Dehradun: After USA, India has also achieved a rare distinction of using bio-jet fuel as the sustainable alternative for the aviation purposes.

In a major development the Indian Institute of Petroleum (IIP) has successfully developed a bio-jet fuel derived from the seeds of tung trees, commonly known as jatropha for flying jet aircrafts.

Witnessing the serious challenges in the availability of petroleum products and looking for a sustainable option for aviation fuel, the scientists of IIP had started a research study “Application of Bio fuel for Aviation” in 2010. The study aimed at discovering eco-friendly and sustainable alternatives for aviation fuels. 

Senior scientist of IIP, Dr. Anil Sinha said, “15 litres of bio fuel produced in the elementary stage were sent to the oil companies Indian Oil Corporation (IOC) and Hindustan Petroleum Corporation Limited (HPCL) for testing.”

“The high quality fuel fulfills all the norms of jet fuels after the standard testing,” he added.

According to sources, the testing of the bio fuels will be completed by June 2012.

It is noteworthy that America has produced the bio-jet fuel from Jatropha Curcus seeds through double processing while India has produced it by single processing only.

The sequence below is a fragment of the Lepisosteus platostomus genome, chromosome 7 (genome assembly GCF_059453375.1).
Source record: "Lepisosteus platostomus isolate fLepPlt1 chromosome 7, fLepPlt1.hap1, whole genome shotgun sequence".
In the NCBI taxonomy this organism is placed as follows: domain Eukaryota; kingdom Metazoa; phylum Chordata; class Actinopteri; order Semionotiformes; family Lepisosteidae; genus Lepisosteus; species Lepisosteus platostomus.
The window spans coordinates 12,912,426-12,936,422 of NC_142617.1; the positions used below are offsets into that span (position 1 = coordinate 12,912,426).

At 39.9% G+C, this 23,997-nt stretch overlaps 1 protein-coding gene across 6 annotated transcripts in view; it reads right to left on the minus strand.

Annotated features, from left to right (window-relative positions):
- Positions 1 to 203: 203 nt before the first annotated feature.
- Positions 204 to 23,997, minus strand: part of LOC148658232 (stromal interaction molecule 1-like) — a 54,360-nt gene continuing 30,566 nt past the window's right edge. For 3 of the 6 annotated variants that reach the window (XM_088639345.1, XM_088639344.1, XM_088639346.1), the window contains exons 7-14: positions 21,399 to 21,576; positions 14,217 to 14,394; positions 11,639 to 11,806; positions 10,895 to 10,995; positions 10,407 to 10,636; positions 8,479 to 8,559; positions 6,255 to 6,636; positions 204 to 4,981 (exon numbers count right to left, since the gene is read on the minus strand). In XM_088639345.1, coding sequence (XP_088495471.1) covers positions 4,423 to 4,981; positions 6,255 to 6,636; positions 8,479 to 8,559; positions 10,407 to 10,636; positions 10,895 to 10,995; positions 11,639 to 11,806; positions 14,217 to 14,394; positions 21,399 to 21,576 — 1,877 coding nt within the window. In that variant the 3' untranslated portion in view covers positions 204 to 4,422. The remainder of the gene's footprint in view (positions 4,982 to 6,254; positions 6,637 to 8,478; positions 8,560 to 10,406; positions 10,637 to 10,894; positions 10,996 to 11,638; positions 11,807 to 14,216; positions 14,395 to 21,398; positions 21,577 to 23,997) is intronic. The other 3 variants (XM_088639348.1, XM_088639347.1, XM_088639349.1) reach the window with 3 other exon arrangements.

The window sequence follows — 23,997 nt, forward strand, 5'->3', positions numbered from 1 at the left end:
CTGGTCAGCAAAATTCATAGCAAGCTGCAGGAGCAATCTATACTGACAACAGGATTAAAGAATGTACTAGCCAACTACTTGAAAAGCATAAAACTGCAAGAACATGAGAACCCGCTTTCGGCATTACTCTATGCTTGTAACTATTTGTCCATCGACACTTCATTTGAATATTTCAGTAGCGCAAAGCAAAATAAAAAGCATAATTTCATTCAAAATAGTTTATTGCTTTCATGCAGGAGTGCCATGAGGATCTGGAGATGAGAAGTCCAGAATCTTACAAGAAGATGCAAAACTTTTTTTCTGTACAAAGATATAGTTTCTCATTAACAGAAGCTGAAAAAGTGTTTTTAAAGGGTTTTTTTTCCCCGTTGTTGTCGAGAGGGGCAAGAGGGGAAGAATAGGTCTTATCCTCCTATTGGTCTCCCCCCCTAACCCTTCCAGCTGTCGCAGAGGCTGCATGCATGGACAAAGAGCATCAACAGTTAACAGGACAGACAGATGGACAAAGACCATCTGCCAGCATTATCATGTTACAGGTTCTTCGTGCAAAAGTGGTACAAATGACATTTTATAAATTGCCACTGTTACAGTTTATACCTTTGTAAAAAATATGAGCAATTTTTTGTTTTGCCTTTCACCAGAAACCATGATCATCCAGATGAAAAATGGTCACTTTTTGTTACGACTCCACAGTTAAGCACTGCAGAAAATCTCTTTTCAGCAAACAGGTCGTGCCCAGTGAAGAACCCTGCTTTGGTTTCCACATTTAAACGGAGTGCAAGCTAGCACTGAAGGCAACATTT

According to the scientists of IIP, the new fuel can be used directly as well as after mixing it in the regular oil in the aircrafts. International Aviation Transport Association (IATA) has set an aim to increase use of bio-jet fuels with the regular oils by 10 percent by 2017.

It will prove to be a better alternative as cost levels are comparatively very low in its production. 900 grams of bio-fuel can be produced from 1 litre of Jatropha oil.

Moreover, it will be highly effective in restricting air pollution. The fuels used in aircrafts releases 2 percent of Carbon Dioxide in the upper layers of environment, which is more hazardous than pollution in lower layers of the atmosphere. The new environment friendly fuel will cease such issues.  

 
As per the reports, the use of jet fuels has increased by more than 21 percent in past one decade. Moreover, it is believed that the strength of aircrafts across the world will reach 30,900 by 2029. Hence, the requirement for better alternatives to meet the escalating demands of the future is also high. Consequently newly produced bio-fuel will be a better substitute.

JPN/Bureau